What's the relevant line here from ethics rules? Something about avoiding even the appearance of impropriety?
However, regardless of ethics and financial interest, using "fact checkers" to label, block, censor, limit, ban users, or in any way prevent people from having an honest conversation online is improper. It's not up to Big Tech to be that annoying stranger inserting himself into a conversation between friends and appointing himself the arbiter of facts, the telling everyone else to shut up.
And don't forget, much of this "fact checking" was done at the request of government officials, making it also a 1st Amendment issue.
No more excitement without more indictments. But this is like a welfare check. Every so often Durham surfaces in public -- usually by obscure court filings -- so we know Hillary hasn't had him killed yet.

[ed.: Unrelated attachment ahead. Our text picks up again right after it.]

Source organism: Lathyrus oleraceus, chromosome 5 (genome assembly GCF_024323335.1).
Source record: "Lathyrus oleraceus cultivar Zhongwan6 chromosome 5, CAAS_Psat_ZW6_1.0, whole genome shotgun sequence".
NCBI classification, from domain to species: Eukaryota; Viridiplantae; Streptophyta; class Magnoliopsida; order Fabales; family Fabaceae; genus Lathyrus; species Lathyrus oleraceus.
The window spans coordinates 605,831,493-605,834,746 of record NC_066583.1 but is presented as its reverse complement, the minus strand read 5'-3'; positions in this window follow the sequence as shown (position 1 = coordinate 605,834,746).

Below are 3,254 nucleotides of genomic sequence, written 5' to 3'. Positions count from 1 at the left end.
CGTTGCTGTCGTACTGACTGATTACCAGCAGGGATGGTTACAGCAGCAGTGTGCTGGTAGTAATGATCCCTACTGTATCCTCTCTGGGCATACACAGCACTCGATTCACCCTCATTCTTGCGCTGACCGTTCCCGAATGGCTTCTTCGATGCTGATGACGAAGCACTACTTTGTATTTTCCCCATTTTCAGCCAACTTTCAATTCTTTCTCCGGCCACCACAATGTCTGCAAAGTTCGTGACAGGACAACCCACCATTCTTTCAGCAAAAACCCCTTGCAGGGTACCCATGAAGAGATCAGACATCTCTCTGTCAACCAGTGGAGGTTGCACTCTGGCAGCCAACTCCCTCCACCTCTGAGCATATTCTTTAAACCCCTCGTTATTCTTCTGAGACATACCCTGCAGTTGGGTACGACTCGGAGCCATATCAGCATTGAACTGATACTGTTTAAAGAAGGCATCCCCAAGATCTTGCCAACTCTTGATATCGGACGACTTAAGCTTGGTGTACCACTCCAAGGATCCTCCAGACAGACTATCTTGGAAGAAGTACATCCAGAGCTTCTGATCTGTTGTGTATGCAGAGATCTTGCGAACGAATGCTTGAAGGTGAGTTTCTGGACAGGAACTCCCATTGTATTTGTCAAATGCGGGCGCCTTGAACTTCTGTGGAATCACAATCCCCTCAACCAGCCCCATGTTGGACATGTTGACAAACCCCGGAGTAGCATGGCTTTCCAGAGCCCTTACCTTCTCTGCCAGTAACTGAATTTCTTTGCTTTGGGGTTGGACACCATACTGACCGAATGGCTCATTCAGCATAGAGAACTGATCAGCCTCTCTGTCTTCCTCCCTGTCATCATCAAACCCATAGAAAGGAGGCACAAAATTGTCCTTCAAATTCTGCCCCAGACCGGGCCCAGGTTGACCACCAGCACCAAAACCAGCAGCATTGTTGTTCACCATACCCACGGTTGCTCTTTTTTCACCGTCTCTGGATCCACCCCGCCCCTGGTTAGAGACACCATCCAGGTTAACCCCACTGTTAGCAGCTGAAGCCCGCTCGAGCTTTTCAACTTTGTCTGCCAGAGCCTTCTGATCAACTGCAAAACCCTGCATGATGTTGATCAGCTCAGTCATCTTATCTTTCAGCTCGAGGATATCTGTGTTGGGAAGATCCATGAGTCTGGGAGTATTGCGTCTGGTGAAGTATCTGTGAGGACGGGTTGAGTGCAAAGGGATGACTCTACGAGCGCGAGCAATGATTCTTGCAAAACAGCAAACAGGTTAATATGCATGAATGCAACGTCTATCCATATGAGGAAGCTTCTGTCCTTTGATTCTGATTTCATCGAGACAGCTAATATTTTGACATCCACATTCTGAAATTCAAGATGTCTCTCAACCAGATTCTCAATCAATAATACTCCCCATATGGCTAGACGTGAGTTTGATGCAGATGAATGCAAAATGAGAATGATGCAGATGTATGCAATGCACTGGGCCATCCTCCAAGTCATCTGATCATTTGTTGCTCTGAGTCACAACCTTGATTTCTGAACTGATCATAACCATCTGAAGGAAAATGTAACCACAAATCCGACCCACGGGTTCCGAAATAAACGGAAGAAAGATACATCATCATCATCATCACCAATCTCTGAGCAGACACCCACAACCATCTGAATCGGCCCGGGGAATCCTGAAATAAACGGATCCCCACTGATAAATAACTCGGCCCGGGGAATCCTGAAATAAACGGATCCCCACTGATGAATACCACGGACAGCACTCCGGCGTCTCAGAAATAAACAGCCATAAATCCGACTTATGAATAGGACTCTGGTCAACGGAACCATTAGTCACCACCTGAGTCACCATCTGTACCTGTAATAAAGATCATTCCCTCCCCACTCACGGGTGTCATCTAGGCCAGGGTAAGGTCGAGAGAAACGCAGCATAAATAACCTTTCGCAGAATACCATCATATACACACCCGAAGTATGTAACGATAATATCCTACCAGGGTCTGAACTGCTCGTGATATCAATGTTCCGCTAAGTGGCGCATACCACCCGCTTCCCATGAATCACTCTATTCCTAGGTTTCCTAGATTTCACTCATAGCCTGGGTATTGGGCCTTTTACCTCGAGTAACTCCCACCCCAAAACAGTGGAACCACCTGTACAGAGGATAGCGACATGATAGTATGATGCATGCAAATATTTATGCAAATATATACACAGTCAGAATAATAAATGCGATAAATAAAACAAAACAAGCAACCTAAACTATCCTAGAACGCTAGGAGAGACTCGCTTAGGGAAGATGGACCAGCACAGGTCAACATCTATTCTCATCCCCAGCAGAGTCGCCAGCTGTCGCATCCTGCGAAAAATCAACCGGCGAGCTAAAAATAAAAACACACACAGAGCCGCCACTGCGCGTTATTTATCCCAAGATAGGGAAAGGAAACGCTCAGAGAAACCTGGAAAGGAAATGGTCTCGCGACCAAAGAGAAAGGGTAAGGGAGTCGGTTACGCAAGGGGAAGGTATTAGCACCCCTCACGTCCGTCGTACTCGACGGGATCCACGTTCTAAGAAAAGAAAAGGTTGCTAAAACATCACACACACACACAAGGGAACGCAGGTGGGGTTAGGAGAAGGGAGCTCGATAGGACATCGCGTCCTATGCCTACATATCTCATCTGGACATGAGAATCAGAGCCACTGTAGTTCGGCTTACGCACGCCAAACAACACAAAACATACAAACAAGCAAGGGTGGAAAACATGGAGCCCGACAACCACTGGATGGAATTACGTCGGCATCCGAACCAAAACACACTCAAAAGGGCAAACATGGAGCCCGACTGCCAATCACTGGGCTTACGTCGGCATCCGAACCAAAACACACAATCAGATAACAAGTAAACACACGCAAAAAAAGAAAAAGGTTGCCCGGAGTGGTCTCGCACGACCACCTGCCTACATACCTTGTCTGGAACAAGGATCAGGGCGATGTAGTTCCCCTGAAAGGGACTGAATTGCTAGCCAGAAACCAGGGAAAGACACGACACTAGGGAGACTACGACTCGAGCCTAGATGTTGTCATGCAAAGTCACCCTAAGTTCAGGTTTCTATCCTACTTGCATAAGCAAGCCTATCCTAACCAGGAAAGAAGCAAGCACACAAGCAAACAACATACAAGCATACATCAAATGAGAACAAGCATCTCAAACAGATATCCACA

DoD tries to memory hole medical data showing vax issues
In an article on DoD medical data regarding vaccine harms, I noticed the above quote. I've bolded for emphasis.
They aren't saying the post-vaccine data is wrong. They aren't saying it has been incorrectly analyzed. They aren't claiming there was some conflating factor. No.
They are saying, right out there in plain langauge, that the historical data will be adjusted to suit the present political narrative.
That should be setting off your 1984 alarm bells.
In a little while -- maybe a few weeks, maybe months -- we will start to see tiny little tucked away articles with headlines like "DOD data shows no harmful vax effects" with no mention of the earlier "corrupted" historical data having been "corrected".